Turkish author Akyol freed, thanks supporters


KUALA LUMPUR: Prominent Turkish author-writer Mustafa Akyol, who was detained by the religious authorities yesterday on suspicion of speaking on Islam without proper credentials, was released today, according to the Federal Territory Islamic Department (Jawi).

In an immediate reaction on Twitter, Akyol thanked supporters and well wishers.

“I am now free, after 18 hours of detention. Thanks so much for all who helped, supported, and prayed,” he said.

Jawi director Abdul Aziz Jusoh said Akyol was freed at 12noon after the completion of investigation by the department’s enforcement officers.

He said Jawi was satisfied that Akyol had not been informed by the organiser of his visit, the Islamic Renaissance Front (IRF), that credentials were required from the religious authorities for anyone to teach Islam in Malaysia.

Akyol was detained last night by police at Kuala Lumpur International Airport (KLIA) and taken to the Jawi office where his statement was recorded.

He was preparing to leave Malaysia after the cancellation of a forum featuring him.

Aziz said Jawi received a complaint from the public that the Turkish national was taking part in an event organised by IRF on Sept 24.

“The event involved a roundtable discussion on the topic ‘Does freedom of conscience open the floodgate to apostasy?’ at the Heritage Room, Royal Selangor Golf Club.

“Jawi then issued an order to Mustafa Akyol to come to the department on Sept 25 to assist its investigation.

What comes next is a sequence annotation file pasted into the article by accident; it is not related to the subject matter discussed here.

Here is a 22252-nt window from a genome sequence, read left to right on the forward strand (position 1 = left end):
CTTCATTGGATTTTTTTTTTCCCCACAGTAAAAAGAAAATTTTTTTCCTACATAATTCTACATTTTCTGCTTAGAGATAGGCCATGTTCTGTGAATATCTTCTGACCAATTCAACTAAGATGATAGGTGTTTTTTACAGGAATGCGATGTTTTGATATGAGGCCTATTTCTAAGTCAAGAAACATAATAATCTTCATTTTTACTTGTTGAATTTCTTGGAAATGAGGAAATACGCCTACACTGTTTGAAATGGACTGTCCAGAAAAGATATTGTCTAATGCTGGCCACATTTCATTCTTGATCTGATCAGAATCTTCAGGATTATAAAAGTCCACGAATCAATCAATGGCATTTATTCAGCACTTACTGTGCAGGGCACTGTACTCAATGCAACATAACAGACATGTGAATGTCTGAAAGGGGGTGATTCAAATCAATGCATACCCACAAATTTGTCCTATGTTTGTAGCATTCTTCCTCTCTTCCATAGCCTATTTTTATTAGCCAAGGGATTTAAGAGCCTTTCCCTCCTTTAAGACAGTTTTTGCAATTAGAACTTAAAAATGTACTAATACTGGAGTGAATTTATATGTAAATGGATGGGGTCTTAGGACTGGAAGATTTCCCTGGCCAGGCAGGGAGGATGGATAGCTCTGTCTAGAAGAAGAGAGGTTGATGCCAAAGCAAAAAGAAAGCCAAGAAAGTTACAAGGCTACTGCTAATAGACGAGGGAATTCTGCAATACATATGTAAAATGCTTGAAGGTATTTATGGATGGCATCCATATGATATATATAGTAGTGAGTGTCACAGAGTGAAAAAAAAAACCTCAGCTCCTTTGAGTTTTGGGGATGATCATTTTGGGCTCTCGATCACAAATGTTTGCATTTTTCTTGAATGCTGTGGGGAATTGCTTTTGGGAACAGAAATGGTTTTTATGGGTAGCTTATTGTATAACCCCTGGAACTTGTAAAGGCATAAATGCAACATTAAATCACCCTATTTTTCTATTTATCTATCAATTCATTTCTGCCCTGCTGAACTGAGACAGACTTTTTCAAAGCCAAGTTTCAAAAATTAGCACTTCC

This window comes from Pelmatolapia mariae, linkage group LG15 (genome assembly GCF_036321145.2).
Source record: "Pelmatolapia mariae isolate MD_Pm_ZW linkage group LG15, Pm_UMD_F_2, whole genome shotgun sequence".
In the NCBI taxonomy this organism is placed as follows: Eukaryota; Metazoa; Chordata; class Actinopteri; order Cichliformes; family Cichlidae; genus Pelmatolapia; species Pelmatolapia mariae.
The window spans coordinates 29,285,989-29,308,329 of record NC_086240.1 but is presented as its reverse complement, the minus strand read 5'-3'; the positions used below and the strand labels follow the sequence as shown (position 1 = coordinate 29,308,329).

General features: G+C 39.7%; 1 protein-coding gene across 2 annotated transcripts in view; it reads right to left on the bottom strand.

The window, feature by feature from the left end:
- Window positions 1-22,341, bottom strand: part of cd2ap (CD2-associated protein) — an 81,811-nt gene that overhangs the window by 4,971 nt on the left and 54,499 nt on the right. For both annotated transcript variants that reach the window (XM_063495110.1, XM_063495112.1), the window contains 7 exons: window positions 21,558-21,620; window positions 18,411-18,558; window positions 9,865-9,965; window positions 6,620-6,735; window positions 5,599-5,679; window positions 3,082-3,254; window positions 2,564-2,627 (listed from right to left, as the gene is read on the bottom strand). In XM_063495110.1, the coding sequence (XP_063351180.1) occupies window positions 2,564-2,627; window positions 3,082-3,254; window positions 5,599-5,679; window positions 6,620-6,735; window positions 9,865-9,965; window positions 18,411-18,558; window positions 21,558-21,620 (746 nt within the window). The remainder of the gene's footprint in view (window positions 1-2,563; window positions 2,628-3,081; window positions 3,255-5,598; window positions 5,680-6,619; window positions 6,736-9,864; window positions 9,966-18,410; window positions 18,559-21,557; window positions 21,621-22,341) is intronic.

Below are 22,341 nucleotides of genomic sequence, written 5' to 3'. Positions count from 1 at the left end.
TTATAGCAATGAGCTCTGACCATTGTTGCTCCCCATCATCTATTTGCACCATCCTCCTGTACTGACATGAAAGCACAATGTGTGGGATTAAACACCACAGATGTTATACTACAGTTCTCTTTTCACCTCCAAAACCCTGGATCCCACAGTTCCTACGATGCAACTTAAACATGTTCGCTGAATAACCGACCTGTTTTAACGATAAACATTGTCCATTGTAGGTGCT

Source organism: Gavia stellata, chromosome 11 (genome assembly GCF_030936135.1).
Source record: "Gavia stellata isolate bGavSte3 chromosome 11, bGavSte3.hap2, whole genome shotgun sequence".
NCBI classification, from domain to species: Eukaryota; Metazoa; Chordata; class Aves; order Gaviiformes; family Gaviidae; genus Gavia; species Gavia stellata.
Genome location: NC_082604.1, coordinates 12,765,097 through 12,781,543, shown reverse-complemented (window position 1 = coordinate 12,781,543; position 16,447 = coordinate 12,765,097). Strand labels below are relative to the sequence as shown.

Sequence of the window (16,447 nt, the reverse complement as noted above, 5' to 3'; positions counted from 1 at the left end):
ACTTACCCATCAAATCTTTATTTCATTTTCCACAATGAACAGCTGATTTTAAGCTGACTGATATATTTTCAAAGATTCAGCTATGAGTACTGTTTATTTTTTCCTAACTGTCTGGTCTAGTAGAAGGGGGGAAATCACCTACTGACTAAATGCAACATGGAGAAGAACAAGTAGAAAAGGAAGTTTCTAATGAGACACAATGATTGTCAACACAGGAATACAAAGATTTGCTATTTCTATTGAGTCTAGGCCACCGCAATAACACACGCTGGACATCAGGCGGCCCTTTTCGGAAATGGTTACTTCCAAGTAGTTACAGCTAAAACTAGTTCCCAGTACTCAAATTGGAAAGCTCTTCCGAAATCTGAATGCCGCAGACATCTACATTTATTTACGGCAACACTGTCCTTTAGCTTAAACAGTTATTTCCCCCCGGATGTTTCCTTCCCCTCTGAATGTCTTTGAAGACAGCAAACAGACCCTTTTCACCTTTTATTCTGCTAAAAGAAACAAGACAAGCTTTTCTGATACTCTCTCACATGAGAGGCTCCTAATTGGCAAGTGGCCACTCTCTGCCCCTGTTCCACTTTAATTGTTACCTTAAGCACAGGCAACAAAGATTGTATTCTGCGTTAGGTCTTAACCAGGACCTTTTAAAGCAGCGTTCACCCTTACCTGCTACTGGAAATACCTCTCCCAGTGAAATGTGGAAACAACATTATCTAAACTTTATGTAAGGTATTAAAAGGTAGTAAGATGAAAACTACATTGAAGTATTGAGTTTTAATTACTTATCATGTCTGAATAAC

“However, because he failed to make an appearance on that date to give an explanation, Jawi applied to the Federal Territory Shariah Court to issue a warrant of arrest on him under Section 58(2) of the Shariah Criminal Procedure Act (Federal Territories) 1997 for the offence of teaching religion without credentials.”

Aziz advised organisers of religious lectures to ensure the speakers they invited have the proper credentials from the authorities.

He said speakers without such credentials could be charged under Section 11 of the Shariah Criminal Offences Act 1997 and, if found guilty, be fined not more than RM5,000, or jailed not more than three years or both.

The organiser could also be charged for abetting and faced the same penalties on conviction, he added.

Akyol, on his fifth trip to Malaysia for a lecture tour, had gone to KLIA yesterday afternoon to board a flight to Rome via Istanbul, but soon after lost communication with his wife.

He was supposed to have boarded a Turkish Airlines flight to Rome at 11.35pm last night, before continuing his journey to Boston. Akyol is a senior visiting fellow at the Wellesley College.

Akyol’s presence in Malaysia has ruffled some Muslim conservatives, who accused him of breaching a law requiring those speaking on Islam to have official credentials.